Thursday 17 November 2011

Ireland's Enda Kenny bane of euro?

Tomorrow, Friday 18 November 2011 (see calendar), prime minister David Cameron has an opportunity to impress chancellor Merkel in Berlin with his vision of British Europe.

More serious for the prospects of the eurozone were the statements from Enda Kenny, the prime minister of Ireland, at the press conference 16 November 2011, following talks with chancellor Merkel. Kenny thanked Germany for its help in saving the Irish economy, but he saw no chances for treaty reform.

The conflict between national referendum politics and the need for democracy, sufficient powers and leadership to meet at the European level may well earn Ireland and Enda Kenny a place in the end-of-history books, despite Kenny's confession that to unravel the euro is to unravel the EU.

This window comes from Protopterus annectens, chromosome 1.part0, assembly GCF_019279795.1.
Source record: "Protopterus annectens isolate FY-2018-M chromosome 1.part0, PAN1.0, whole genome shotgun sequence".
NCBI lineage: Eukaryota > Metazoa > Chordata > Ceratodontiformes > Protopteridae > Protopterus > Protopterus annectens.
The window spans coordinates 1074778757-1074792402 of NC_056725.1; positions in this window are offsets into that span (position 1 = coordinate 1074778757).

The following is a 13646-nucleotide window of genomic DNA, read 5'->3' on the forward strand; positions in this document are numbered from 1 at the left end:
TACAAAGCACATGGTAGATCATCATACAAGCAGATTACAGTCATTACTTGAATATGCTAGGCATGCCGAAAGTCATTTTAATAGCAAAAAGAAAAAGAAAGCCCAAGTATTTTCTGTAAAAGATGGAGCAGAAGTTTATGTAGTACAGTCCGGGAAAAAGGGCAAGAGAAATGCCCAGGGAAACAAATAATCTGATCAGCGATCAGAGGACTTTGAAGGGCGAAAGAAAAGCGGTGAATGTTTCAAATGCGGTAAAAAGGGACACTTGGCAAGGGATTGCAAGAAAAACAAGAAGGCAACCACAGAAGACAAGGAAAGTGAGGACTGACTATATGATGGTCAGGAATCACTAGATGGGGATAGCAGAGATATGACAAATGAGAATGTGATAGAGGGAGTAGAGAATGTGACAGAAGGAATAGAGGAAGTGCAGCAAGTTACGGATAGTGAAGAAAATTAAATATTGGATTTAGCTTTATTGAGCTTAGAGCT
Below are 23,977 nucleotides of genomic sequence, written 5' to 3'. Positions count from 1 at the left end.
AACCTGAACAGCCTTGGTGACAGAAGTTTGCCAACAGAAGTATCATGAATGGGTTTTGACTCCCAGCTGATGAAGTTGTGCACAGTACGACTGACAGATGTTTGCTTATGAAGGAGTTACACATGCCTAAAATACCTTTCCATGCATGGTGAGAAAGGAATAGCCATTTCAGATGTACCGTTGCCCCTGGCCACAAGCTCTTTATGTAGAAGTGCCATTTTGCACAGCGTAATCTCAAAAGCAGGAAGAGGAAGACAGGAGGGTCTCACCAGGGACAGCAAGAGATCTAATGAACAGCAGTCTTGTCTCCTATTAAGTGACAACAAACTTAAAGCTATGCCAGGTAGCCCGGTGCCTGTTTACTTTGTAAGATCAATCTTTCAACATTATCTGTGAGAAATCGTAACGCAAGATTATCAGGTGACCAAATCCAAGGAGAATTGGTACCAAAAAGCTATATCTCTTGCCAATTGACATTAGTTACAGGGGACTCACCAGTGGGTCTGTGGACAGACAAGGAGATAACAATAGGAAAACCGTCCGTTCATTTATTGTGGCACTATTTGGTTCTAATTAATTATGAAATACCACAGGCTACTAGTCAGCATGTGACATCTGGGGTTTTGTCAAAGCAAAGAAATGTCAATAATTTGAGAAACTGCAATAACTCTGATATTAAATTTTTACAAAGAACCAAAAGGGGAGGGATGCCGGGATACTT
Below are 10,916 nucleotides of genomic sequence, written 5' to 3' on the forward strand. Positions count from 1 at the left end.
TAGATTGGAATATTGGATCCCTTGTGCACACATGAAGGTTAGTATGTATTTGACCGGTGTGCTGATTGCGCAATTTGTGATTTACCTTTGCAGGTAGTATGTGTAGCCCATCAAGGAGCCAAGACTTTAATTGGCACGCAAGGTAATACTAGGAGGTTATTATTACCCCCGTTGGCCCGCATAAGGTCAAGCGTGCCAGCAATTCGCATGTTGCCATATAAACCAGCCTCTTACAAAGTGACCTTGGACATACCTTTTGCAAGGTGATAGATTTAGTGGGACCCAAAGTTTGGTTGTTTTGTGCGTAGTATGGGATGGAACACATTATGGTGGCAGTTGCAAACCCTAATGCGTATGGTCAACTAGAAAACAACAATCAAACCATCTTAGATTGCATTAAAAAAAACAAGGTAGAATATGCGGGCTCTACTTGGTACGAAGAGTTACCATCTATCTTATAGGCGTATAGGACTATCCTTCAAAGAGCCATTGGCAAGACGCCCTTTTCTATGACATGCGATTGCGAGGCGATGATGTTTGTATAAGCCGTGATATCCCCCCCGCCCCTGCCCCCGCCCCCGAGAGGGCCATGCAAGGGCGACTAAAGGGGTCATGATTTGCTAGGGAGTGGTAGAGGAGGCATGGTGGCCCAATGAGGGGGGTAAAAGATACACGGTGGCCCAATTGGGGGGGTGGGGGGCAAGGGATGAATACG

For Ireland as an individual eurozone country, the painful reforms are starting to bear fruit, but what if the euro area implodes and – if we believe Kenny – the European Union?

Perhaps an Irish referendum could show the way out after the crash?

Ralf Grahn


  1. I think you would have great difficulty finding economists who would agree that in Ireland "painful reforms" are bearing fruit. Ireland is achieving weak growth due to underlying strength in its export model, any "fruit" (ie: growth) is in spite of cutbacks, not because of them.


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